Wilson casting his own shadow

Friday, 06.20.2008 / 8:23 PM / Features
NHL.com

Central Scouting ranked Colin Wilson 10th among North American skaters.
It's hard to overshadow Colin Wilson. At 6-foot-1 and 215 pounds, the power forward blots a lot out by himself.

But last season with the U.S. National Team Development Program, Wilson was stuck behind James van Riemsdyk, a 6-3, 190-pound player with a similar style.

While van Riemsdyk was taken by the Philadelphia Flyers with the No. 2 overall pick in the 2007 NHL Entry Draft, Wilson had to look forward to college. Born six months after van Riemsdyk and a month later than the cutoff for '07 draft, Wilson accepted a scholarship from Boston University.

While van Riemsdyk was a heralded freshman at the University of New Hampshire, it was Wilson's turn to be a star. He finished third on the Terriers with 35 points – 12 goals and 23 assists – and earned recognition as New England's college hockey Rookie of the Year, as well as Hockey East Rookie of the Year.

van Riemsdyk, who was named to the Hockey East All-Rookie team, had 11 goals, 23 assists and 34 points.

Scouts point to Wilson's decision leave the NTDP for the NCAA as a major reason he could be a top-10 selection at the 2008 NHL Entry Draft, to be held June 20-21 in Ottawa. He was the 10th-ranked North American skater in Central Scouting's final rankings, which were released Thursday.

"Colin Wilson is meeting every challenge that's coming his way as he steps up," said Central Scouting Director E.J. McGuire. "If he had stayed another year with the U.S. Under-18 team, I don't think he'd be up there. Right now, he's up to three years younger than his opponents and his peers."

And he's excelling.

"I like his overall game," said Gary Egglestone, who scouts eastern U.S. prospects for Central Scouting. "His skill level is excellent, he has great hands, incredible vision, he sees the puck flow very, very well. Excellent hockey sense, very good hands, quick feet. There's been a bit of a question about his skating. He's a big kid, but in tight traffic his foot speed is excellent. He moves quickly from Point A to Point B, gets himself in and out of trouble.

"He has very fast feet, quick feet. In open ice, in backchecking, he's been a little bit behind, but he's still very good in recognizing transition. He's still the first guy on the puck in the corners, controls the puck behind the net and in the corners very well. Controls it and makes a play."

Even more impressive was how Wilson jelled with any linemates, as he seamlessly moved up and down the Terriers' lineup.

"He turned out to be a point-per-game guy for Boston University as a freshman and he was moved several times from line to line," said Egglestone. "He played with different wingers all the time and it didn't affect his game at all."

As a 17-year-old freshman, adjusting to college life wasn't easy, but Wilson said things started to click when he returned from playing for the U.S. team at the World Junior Championships, where he tied for the tournament lead with six goals in six games as the Americans finished fourth.

"My trainer and a senior on our team came up to me and said it was nice watching you grow here," Wilson said. "At the beginning of the year I was having trouble talking to a guy (who was) 24. Coming in at 17 and getting into the social life (was tough). Off the ice, it's socializing, being more mature. When I got back from World Junior Championships – right before the World Junior Championships I was playing real well, felt like I was part of the team. Right after I got back, I got back into the gritty, confident player. I felt I was making the right reads and really helping the team."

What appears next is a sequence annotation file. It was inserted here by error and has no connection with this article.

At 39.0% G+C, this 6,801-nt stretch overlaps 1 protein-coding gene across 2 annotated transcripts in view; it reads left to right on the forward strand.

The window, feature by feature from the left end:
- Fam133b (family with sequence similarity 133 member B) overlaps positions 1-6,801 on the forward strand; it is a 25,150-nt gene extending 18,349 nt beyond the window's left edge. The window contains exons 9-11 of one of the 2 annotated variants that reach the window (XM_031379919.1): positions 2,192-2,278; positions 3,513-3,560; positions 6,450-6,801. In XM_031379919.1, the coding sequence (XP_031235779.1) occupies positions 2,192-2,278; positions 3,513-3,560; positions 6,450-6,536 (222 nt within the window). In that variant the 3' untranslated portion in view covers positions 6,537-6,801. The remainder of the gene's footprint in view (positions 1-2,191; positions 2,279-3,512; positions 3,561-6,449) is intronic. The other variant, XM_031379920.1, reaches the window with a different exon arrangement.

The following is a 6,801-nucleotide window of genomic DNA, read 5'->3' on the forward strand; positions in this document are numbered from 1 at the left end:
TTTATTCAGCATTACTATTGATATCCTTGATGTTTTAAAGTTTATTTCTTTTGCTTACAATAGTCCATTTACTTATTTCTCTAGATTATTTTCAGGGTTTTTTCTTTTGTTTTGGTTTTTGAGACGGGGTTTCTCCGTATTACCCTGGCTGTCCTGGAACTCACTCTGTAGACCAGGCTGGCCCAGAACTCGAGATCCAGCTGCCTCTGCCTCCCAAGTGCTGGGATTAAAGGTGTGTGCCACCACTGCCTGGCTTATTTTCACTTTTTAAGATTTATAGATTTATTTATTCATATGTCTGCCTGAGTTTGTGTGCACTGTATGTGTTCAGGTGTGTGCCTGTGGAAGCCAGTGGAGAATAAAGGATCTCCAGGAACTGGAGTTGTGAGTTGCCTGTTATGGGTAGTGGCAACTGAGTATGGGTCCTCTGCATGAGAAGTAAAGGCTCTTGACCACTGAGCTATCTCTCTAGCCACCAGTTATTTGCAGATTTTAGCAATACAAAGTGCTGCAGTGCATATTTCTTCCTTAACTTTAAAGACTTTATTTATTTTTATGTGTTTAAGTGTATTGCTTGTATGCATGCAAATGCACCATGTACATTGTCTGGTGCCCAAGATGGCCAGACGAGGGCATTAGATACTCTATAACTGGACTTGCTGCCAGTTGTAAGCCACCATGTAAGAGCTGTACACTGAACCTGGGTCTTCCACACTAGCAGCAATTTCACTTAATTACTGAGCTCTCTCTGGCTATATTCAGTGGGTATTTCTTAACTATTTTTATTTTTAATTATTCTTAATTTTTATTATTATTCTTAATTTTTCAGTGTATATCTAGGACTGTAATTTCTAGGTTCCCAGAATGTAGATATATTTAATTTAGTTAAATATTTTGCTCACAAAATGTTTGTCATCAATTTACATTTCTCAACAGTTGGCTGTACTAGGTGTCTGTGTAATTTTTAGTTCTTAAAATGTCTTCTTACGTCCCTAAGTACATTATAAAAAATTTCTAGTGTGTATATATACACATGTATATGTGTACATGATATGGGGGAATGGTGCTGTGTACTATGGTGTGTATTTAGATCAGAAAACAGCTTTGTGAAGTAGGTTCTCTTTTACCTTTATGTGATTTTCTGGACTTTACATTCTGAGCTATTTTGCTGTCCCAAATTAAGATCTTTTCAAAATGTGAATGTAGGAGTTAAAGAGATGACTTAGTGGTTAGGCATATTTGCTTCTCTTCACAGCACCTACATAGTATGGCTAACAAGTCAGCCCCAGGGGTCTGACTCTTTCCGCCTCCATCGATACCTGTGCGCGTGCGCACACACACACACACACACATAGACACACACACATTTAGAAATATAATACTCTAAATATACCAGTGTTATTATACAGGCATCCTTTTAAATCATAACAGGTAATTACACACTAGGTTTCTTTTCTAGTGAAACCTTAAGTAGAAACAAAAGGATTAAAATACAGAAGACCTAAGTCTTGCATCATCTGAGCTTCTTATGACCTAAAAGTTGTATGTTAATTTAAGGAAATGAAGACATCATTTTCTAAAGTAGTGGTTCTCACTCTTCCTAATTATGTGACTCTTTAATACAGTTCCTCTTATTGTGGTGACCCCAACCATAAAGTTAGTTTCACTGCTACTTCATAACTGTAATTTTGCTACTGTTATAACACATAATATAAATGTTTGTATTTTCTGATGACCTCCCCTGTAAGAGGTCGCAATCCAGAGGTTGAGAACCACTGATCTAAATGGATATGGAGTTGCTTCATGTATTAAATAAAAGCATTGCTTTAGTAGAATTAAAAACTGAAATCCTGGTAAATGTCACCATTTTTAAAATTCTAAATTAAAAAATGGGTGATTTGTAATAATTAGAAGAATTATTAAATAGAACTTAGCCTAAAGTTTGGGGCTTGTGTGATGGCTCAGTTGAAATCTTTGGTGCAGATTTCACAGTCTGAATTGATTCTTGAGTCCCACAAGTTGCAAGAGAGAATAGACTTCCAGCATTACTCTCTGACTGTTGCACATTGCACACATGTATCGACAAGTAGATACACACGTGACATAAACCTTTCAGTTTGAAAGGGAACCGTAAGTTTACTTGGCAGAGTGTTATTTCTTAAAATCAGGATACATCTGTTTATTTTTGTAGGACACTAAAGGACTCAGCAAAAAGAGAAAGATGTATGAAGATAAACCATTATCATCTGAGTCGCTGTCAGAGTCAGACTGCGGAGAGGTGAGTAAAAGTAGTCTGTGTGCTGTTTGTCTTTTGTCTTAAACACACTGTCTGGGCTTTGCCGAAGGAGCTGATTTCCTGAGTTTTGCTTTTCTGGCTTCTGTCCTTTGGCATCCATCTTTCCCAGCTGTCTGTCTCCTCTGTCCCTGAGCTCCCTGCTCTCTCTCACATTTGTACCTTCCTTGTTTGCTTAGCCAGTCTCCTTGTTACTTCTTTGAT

He skates as well as anyone in the draft. Size, bloodlines. I really think the odds are in Colin Wilson's corner with having Carey Wilson as a father. - Central Scouting Director, E.J. McGuire
Wilson also has a genetic advantage. His father, Carey, was a star at Dartmouth College before playing 14 years in the NHL for three different teams.

"Up until I went to the National Team Development Program, he was my coach," said Wilson. "After a game, his advice is the one I took most seriously because he had a background of playing in the NHL. He helped in developing my all-around game."

"He skates as well as anyone in the draft," said McGuire. "Size, bloodlines. I really think the odds are in Colin Wilson's corner with having Carey Wilson as a father."

Head to head against van Riemsdyk, Wilson did more than just hold his own. While UNH won all three matches, Wilson had a goal and three assists, while van Riemsdyk had two goals and two assists.

The two remain friendly, making their meetings more fun than anything else.

"Our lines never really matched," said Wilson. "We only had about four or five shifts against each other, but we would talk before the games, we'd go for the big hit on each other. I laid one out on him (but) it wasn't that big of a hit. It was funny, during warmups I'm getting ready for a game, but when you see a kid you played with on a line, you get some smiles. He's one of my best friends (but) when I saw him in the corner, I knew his number and would hit him."

"It's a good comparison," said Egglestone. "van Riemsdyk might have a little more scoring ability, but all in all, they're similar in overall ability. There's not a lot of difference between them."

McGuire thinks Wilson could have one more advantage over his more-heralded former teammate – Wilson could reach the NHL first.

"(van Riemsdyk) went to New Hampshire and he's playing OK," said McGuire. "I would say Wilson met the challenge."

Contact Adam Kimelman at akimelman@nhl.com.

Author: Adam Kimelman | NHL.com Staff Writer

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